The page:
Those probes would have to travel for who knows how many eons, be self-repairing, and cost who knows how many star dollars or bars of latinum or whatever. We don't even know if building a Dyson sphere is feasible for a given civilization.

What civilization has the resources to do such a costly, uncertain project? Not one that is so resource-starved that it has to deal with this: "the universe is too hot right now for advanced, digital civilizations to make the most efficient use of their resources".

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Guess we got got in the Surge and we're all just waiting for the Transcend to reappear. Hopefully the Blight won't make a comeback.

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Might the solution, inasmuch as one is needed, to the purported "Fermi Paradox" not simply be that the Universe (including this galaxy) is unimaginably huge, almost completely empty, intelligent life rare and evanescent, and that there is no way to achieve faster-than-light travel? In other words, we haven't met the neighbors because they're too far away, and there aren't very many of them in the first place.

I know that this objection kind of spoils it for a lot of people, and that I may be considered churlish for even suggesting it, but that's just the way my mind (such as it is) operates. (Don't get me started on the idea of Mars colonization.)

Granted that Enrico Fermi had at least two SD's of IQ over what I possess, but maybe he was simply amused by watching his colleagues chase their tails getting all worked up over a dorm-room exercise in pointless speculation.

It might be the solution.

Then again, given our current knowledge, it's equally probable that the alien civilizations believe that we haven't advanced enough to make contact with and are cloaking their existence from us.

It's equally probable that we simply aren't looking in the right place. SETI focuses on worlds with liquid water, which we know aren't the only candidates for life. It's like looking for your keys under the street lamps in a parking lot because that's where looking is easiest--unless you parked under a street lamp, you won't find them. Doesn't mean they aren't there.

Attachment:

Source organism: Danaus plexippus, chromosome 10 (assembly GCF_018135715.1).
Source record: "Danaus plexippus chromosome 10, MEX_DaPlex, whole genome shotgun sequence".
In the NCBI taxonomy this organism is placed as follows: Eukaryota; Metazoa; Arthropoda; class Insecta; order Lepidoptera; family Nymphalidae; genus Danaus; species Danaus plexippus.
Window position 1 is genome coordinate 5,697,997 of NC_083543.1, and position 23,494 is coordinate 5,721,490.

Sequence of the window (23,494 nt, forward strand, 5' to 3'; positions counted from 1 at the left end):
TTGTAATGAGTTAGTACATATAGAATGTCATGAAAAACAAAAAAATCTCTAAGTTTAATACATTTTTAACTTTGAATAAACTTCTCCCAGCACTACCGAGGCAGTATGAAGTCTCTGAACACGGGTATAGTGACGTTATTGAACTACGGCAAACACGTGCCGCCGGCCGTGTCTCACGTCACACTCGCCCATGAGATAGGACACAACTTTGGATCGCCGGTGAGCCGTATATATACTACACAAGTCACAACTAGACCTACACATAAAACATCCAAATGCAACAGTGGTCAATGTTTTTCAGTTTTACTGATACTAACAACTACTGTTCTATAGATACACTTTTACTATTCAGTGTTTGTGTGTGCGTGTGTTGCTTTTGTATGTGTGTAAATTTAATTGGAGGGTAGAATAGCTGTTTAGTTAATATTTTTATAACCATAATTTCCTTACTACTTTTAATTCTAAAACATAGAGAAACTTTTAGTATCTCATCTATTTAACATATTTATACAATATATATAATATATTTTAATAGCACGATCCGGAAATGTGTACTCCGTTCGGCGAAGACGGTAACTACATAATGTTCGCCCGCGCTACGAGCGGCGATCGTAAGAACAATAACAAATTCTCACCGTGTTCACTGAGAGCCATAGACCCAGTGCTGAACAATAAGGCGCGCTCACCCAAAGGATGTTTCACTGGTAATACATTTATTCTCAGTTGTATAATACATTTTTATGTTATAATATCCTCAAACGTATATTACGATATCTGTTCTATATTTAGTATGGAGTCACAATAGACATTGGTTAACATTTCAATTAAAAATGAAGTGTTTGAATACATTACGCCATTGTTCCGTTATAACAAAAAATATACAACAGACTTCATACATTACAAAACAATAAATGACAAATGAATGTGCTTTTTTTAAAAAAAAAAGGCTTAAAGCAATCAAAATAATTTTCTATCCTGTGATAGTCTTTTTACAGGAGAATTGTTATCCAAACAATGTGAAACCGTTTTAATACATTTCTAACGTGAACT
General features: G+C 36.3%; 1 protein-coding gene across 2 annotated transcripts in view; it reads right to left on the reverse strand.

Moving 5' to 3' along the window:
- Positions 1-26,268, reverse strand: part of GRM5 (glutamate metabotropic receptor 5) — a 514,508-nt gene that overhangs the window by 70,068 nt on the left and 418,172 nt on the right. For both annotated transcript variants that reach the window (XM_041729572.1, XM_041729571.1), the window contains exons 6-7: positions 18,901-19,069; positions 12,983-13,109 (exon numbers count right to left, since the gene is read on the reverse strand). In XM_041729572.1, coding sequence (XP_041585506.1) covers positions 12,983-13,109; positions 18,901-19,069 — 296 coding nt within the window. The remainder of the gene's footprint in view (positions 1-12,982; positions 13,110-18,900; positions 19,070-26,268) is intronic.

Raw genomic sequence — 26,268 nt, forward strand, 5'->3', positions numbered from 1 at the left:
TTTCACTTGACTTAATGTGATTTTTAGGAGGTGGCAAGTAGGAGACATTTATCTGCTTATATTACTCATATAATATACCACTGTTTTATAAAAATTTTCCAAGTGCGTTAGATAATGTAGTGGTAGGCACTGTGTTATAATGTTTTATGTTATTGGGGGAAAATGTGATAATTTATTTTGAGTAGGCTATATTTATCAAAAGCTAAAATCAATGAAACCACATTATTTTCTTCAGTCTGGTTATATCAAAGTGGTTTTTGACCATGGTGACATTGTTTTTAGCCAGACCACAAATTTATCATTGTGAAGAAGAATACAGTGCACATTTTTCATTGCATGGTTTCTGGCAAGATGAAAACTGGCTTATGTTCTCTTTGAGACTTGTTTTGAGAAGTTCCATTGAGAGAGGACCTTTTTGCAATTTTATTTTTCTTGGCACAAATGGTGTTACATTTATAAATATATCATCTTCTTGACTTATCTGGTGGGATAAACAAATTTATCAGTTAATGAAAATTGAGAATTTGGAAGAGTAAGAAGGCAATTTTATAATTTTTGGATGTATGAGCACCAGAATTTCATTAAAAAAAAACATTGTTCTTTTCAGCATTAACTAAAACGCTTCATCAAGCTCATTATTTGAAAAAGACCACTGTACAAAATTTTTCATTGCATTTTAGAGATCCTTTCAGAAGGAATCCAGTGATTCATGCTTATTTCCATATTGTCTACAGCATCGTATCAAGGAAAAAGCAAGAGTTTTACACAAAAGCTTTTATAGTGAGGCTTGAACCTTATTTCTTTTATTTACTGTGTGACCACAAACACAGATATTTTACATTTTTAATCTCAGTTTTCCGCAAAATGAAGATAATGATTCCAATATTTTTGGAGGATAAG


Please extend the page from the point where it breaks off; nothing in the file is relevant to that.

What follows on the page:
It's also equally possible that we haven't found them yet because we've only just started looking. How long have we been making serious attempts? 50 years? 60? Space is HUGE; 60 years isn't enough to figure out what all is in our own solar system, much less if life exists outside it.

The point is, the only rational thing to say on this matter is "We don't know", and then try to define the limits of our knowledge and expand them. And there are a LOT of unknown. For example: Define "life". We can define Earth-like life to some extent, but the edges get very, very blurry even in our own planet, with things we can physically touch and manipulate and grow and get infected by. We have no clue how to define life based on anything but our one sample. And that's just one question we need to answer to begin to address this paradox in any meaningful way.

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I suspect it depends on how much a civilization is willing to fragment itself permanently. Digital civilizations are going to fragment even more than mostly-biological ones, because of the enormous differences in subjectively simulated time versus the distance required even to send a signal over light-years. Countless trillions of subjective years might pass inside a single solar system's network of digital beings compared to a mere handful of years spent "in transit" as a radio signal.

It makes me think of Vernor Vinge's Fire Upon the Deep, where transhumanist super-civilizations out in the galaxy's edge rise and fall within the span of ten years, with most not even making it that long.

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What about the Fauci paradox?

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I almost thought Cirkovic was a serious guy then I saw he was publishing a lot with those guys

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Could get more done, yes. But still not as much as if they were active now and had been building infrastructure for the next trillion years.

While also putting themselves at the mercy of other machine civilizations that didn't 'take a nap' and were busy turning as much of the universe into computronium as they can in the meantime.

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The authors state (of civilizations having achieved post-biological intelligence) that "It’s not something that is necessarily unavoidable, but it is highly likely.” Assigning a prior like this in the absence of evidence is pretty far from scientific, and makes it hard to take any of this seriously (not that it was easy to begin with).

The authors later seem to agree with me: "Any assumption is extremely speculative."